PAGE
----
The historic significance could be debated, but if it has significance, it has such regardless of any religious affiliation. The question then becomes, are they including it due to historical significance, or to pander to Christians? That point, I think, is debatable.

  • Tasuret

    The founding fathers were deists.

  • I agree. We need to pick and choose our battles carefully. Any perceived benefit that may have come from raising a stink over this cross has been negated by the ill will generated towards the secular community as a direct result of this whining.

  • The problem seems to be that so many of our fellow atheists are more interested in fucking with Christians than in building a foundation and groundwork for a better future for EVERYONE, including the deluded.
    As long as they keep their shit out of my government and my schools, I don’t give a flying fuck what they do. The last time I checked, the Separation Clause still covers freedom OF religion as well as freedom FROM religion.

  • Mike wayne

    I still disagree even from the view of someone from another religion this is wrong. We are openly saying that christianity is the better religion. Remember how upset everyone got about the idea of putting a mosque at the site? Why is this any different? If we allow this then again I ask what about next time. That’s the issue with atheist we are so ready to concede rather than argue and try to get people to understand. We need to start telling religious people no more! Seperation of church and state!

  • Rabid

    The God of a deist has as much influence on a deist’s world view as the non-existent god/s of an atheist.

  • Aaron Scoggin

    The difference here is that an atheist symbol of hope would NEVER be let into the museum, as it would be too “offensive”.

    However, this is not a battle worth fighting, as it would just put off a lot of people. Let them have their cross, as long as we’re winning the real battles.

  • Anonymous

    I really don’t buy that.  The reason people rallied around it was because it was a symbol of a religion.

    Besides, I was a Christian at that time, and I hadn’t even heard of this 9/11 Cross until this issue came up.

  • Anonymous

    The problem here is that the 9/11 memorial was largely funded with government dollars and run by government appointees, likely making it a separation issue.  If it were private enterprise, I wouldn’t have an issue.

  • I’m not convinced in the least that this is a separation issue. I’m going to have to defer to experts in Constitutional law before making a final decision on that one.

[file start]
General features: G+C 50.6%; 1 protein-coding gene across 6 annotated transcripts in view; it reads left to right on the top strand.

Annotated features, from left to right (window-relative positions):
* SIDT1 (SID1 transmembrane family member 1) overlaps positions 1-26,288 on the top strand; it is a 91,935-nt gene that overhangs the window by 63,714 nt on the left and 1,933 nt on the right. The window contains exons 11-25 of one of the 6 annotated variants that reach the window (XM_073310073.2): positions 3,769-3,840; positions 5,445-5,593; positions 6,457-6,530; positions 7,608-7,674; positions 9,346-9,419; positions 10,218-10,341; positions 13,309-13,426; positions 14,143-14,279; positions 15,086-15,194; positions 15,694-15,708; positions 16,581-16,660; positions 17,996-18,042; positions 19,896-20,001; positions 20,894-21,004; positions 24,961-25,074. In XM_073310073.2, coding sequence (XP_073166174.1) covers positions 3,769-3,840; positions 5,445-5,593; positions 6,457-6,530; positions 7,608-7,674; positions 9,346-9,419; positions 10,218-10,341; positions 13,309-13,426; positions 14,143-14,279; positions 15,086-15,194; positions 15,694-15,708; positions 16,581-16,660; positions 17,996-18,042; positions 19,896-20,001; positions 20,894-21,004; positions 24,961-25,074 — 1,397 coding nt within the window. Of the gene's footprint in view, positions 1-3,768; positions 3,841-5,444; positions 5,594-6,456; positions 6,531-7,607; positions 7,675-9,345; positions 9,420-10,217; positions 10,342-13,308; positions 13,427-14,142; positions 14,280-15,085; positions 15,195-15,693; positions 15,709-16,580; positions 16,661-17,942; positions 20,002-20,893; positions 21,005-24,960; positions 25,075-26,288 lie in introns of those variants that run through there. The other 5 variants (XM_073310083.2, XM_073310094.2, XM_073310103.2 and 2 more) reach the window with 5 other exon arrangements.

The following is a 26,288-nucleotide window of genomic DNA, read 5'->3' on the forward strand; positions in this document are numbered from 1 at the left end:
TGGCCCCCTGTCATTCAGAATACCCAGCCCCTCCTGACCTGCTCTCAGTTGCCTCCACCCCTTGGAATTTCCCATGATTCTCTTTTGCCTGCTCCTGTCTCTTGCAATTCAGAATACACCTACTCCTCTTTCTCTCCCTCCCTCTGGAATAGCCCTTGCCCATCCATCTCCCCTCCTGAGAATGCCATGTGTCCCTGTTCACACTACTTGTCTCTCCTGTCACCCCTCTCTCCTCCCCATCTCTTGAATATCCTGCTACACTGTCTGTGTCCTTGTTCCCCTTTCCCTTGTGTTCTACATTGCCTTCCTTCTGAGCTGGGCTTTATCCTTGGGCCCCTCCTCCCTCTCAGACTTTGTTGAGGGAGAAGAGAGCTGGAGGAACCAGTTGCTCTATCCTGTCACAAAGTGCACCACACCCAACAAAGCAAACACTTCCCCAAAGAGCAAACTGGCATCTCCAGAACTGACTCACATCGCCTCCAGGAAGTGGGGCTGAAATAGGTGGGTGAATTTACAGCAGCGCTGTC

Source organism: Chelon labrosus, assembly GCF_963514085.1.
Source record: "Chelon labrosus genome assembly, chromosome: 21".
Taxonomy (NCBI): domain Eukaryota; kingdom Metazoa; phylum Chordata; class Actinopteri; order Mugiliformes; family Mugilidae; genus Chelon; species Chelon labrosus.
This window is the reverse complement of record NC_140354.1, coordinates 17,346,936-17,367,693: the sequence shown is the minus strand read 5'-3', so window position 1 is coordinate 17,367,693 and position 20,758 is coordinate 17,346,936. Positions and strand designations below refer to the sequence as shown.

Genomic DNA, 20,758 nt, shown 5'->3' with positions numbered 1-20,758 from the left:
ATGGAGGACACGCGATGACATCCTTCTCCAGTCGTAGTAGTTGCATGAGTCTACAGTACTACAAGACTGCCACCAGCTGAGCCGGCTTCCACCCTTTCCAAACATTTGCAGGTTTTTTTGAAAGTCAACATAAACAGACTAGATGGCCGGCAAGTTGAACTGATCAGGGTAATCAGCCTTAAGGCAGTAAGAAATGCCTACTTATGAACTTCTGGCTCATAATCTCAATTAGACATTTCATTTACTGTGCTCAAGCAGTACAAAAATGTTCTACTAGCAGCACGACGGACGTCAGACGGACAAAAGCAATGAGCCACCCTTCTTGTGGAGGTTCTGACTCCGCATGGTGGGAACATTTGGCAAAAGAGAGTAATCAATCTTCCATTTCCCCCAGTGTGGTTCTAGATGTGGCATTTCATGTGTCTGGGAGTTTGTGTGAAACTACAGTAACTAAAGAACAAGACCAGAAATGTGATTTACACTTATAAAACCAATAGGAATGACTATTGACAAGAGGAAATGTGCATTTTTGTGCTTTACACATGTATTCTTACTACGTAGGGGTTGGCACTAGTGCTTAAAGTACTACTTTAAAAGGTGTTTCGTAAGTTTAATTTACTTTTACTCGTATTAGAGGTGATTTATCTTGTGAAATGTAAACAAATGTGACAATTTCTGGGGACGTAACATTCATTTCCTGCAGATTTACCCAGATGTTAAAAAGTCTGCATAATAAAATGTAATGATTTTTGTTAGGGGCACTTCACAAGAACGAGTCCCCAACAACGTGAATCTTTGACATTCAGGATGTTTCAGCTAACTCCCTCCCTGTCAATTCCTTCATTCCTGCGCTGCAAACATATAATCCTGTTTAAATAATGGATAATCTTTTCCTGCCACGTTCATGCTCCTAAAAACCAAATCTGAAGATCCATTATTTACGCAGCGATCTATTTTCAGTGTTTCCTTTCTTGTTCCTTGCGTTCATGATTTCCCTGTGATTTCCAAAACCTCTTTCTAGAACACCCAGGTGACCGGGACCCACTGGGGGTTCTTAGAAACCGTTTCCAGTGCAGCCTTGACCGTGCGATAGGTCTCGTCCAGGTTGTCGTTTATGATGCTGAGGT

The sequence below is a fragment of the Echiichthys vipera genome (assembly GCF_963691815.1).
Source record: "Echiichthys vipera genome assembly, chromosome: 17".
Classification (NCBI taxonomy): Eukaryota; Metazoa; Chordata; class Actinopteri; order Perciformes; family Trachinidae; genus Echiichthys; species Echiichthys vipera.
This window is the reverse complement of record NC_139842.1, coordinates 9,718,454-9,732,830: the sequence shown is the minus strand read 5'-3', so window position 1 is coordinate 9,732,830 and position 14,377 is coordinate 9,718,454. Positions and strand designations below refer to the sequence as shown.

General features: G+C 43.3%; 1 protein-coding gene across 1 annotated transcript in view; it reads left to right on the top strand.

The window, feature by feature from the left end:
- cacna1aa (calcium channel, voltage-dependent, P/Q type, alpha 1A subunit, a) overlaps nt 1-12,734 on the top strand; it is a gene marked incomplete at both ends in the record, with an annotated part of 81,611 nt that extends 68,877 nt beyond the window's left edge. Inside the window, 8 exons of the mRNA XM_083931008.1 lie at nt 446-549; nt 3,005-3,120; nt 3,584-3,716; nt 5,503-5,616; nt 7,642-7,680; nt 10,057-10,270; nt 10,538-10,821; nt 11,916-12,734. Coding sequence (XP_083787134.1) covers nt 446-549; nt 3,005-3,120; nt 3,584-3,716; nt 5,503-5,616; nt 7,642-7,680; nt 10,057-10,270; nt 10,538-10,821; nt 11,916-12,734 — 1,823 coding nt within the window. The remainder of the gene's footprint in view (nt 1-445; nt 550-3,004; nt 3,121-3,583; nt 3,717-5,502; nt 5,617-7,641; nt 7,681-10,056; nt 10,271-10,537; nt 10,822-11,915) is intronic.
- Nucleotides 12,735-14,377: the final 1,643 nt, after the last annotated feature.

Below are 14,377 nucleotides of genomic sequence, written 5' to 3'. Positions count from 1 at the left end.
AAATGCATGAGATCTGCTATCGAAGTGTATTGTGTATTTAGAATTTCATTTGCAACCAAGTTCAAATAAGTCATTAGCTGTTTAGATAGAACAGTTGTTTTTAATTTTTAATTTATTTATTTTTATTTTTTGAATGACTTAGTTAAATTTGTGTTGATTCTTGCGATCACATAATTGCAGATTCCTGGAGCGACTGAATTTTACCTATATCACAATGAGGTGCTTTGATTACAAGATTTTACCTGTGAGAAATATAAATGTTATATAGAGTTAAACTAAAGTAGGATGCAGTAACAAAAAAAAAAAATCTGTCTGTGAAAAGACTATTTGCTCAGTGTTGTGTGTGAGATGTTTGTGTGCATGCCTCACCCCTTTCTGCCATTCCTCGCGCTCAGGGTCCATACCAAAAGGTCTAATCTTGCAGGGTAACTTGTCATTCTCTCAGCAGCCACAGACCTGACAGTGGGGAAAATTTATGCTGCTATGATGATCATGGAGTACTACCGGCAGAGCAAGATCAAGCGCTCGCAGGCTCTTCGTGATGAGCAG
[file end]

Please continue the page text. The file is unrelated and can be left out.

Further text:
• You can be darned sure if there’d been a piece of metal deformed into a crescent it wouldn’t have seen the light of day.

  • Newavocation

    You know if Christianity was a fast food business they would be required to pay a fee to become a sponsor and have their logo displayed.

  • The Onion is genius! 😀

  • Michael Gibb

    “We see only what we want to see”


    So what does it say when an atheist sees Christianity or
    religion in a cross or any other place?

  • Michael Gibb

    Actually, the bulk of the funds for the memorial (two thirds of $530 million) was raised through private donations. Only a fraction has been provided by taxes and other public funds.

  • Anonymous

    They are more than welcome to take comfort from their cross.  No-one is suggesting that they can’t.  That doesn’t mean that it should be a public memorial that represents all American citizens.

  • Tom

    Not a right lot if it takes place in a Christian-dominated culture; and nothing at all if he attaches no meaning to it beyond noting the chance resemblance in a large randomised set of data to a pattern well-known to him.  Now, if an atheist who had been raised in, for example, a predominantly Buddhist or Islamic society and had never heard of Christianity looked at a right-angled joint in a pile of wreckage and the first thing he thought of was Jesus, that would be remarkable.

    The phrase “We see only what we want to see” is inaccurate, but it would be too unwieldy to include all the qualifications, which would probably make it something along the lines of “When faced with random data, we try to fit previously encountered patterns to it, and the order of preference for attempting to fit those patterns is likely influenced by, amongst other things, the frequency with which we have encountered them, our disposition towards them and our general emotional state.”

  • i find this pretty ironic, considering the swastika has been historically a symbol of peace, etc. for many eastern religions and culture. so if it was actually found in the remains of the wtc, there would possibly be a legitimate reason to have it next to the cross. too bad everybody always sees it and thinks nazis :/